In an earlier statement on social media, Alberta MP Bob Benzen, who supported O’Toole in the 2017 and 2020 leadership contests, said the leader has flip-flopped multiple timeson party policy and believes it’s time for caucus to review his fate.

“I feel that the Conservative caucus has given Mr. O’Toole more than enough chances for a course correction to resolve the concerns of many of the grassroots members of our party,” his statement reads.

“In consideration of Mr. O’Toole’s record as leader, I believe a caucus leadership review is the only way to avoid a dangerous split in the Conservative party that may not be repairable.”

Trouble has been stirring for O’Toole since last year’s election loss. The calls from within caucus to put his leadership to the test follows last week’s two-day caucus retreat where MPs were presented with the findings of a review into what went wrong in the campaign.

Even before that, O’Toole had been facing pressure from some in his caucus to adopt a tougher stand against a controversial secularism law in Quebec. Some from the social conservative faction of the party also expressed concerns with last fall’s vote on banning conversion therapy.

Even before the election there were grumblings. In an effort to broaden support for the Tories and modernize the party, he embraced a carbon pricing system after promising to repeal the Liberal government’s carbon tax.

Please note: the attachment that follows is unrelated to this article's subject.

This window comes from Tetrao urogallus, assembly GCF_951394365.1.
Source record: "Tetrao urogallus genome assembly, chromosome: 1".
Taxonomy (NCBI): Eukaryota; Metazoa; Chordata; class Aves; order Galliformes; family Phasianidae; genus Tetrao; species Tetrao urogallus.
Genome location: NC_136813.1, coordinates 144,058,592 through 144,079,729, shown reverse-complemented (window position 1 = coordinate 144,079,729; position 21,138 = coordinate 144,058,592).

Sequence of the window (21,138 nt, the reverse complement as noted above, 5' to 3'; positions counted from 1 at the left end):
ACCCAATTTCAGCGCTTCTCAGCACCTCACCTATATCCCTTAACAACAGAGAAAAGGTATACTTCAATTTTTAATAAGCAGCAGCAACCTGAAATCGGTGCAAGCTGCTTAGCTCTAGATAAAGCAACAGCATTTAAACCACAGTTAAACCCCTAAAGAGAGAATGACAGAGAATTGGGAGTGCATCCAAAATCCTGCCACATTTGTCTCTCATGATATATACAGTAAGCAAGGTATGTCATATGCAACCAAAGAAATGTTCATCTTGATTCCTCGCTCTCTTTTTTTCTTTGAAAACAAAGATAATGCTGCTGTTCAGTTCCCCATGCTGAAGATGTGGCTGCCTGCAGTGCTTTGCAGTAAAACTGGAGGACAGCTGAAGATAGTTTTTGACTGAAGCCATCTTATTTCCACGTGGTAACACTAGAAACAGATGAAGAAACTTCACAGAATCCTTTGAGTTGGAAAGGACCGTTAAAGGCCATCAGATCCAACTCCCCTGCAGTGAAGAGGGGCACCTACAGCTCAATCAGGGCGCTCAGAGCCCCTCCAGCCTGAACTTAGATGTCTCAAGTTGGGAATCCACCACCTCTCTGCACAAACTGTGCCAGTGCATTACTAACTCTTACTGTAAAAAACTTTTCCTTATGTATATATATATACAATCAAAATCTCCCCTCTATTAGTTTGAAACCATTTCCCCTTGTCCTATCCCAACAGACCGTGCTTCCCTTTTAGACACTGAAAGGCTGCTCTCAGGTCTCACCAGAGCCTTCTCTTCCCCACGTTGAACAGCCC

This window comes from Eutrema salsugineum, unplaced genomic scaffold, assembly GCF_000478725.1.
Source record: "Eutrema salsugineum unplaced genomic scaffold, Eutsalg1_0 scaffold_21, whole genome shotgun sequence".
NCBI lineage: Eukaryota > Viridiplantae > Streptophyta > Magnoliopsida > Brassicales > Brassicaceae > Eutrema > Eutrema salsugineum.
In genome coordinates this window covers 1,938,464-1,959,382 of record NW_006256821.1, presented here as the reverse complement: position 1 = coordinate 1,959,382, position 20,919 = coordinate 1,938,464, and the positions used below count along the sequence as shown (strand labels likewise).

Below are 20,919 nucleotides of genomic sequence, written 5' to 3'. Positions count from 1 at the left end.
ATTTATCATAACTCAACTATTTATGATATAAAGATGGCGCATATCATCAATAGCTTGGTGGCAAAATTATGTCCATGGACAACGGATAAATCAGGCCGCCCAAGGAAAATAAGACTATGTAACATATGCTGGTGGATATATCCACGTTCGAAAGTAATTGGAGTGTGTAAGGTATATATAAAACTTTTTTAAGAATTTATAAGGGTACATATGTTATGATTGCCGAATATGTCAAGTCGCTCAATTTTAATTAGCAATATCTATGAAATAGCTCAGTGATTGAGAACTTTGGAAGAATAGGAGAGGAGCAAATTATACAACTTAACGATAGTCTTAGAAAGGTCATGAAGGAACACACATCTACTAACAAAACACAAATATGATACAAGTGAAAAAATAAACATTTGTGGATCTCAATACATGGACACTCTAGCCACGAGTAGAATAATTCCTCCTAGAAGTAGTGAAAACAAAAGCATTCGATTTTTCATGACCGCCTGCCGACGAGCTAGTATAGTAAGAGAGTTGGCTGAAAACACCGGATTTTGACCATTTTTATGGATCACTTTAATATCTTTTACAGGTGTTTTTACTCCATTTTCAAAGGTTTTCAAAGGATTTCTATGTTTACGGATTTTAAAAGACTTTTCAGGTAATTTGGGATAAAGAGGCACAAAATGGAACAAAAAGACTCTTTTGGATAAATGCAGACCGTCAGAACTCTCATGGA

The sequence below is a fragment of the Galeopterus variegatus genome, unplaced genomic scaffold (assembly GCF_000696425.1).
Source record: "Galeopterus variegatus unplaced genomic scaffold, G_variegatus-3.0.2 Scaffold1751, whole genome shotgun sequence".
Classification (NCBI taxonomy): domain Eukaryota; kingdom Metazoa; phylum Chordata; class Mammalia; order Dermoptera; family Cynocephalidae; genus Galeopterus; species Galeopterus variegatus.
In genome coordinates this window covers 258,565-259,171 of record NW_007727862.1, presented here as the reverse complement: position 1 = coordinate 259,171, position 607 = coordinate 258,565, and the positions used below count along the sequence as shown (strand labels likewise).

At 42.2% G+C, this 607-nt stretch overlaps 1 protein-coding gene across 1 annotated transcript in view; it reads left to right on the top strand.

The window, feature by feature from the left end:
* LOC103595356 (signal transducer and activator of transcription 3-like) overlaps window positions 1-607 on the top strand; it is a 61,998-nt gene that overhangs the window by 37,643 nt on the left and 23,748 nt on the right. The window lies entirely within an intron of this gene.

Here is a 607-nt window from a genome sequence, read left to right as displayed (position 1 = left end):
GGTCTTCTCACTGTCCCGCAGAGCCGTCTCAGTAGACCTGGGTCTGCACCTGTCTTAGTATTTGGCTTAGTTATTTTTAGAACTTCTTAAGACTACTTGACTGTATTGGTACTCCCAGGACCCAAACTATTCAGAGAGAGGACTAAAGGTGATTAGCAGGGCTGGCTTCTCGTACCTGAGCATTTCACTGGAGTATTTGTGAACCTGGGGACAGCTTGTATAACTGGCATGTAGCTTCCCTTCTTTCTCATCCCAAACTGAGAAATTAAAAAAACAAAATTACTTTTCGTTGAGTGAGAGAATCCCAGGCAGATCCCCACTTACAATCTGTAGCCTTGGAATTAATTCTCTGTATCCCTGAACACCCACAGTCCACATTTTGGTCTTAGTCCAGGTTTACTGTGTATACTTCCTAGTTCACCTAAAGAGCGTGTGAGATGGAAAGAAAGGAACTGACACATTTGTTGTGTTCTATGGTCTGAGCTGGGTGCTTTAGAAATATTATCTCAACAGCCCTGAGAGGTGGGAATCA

Earlier Monday, the party’s electoral district association for Battlefords-Lloydminster in rural Saskatchewan announced it was launching a petition it plans to present to the Conservatives’ national council.

“Make no mistake, it’s just the O’Toole carbon tax, but by another name,” district president Michael Hudec said in a statement.

“O’Toole’s carbon tax will make everything more expensive for everyone, and is the exact opposite of what our members voted for at our most recent democratic policy convention.”

Hudec said O’Toole violated that policy last April when he revealed the party’s climate change plan included a carbon pricing system that would see the money consumers pay be entered into a proposed “personal low carbon savings account,” which they could then spend on items to help them live a more environmentally friendly lifestyle.

In a statement of her own, the riding’s MP, Rosemarie Falk, said she supported the petition.

Calls for O’Toole’s leadership to be reviewed early had been coming from the grassroots for several months. In recent weeks, at least three riding associations, have requested the party’s national council hold an leadership review by mid-June instead of waiting until 2023 when the next national convention is scheduled.

Last year, O’Toole kicked Conservative Sen. Denise Batters out of his national caucus for launching a petition for members to sign to force the party to review his leadership this year.

Although he removed her from national caucus, the Tory Senate caucus as well as the Saskatchewan regional caucus decided to keep her in the fold, suggesting they defied the leader.

Stephanie Taylor, The Canadian Press

Conservative Party of Canada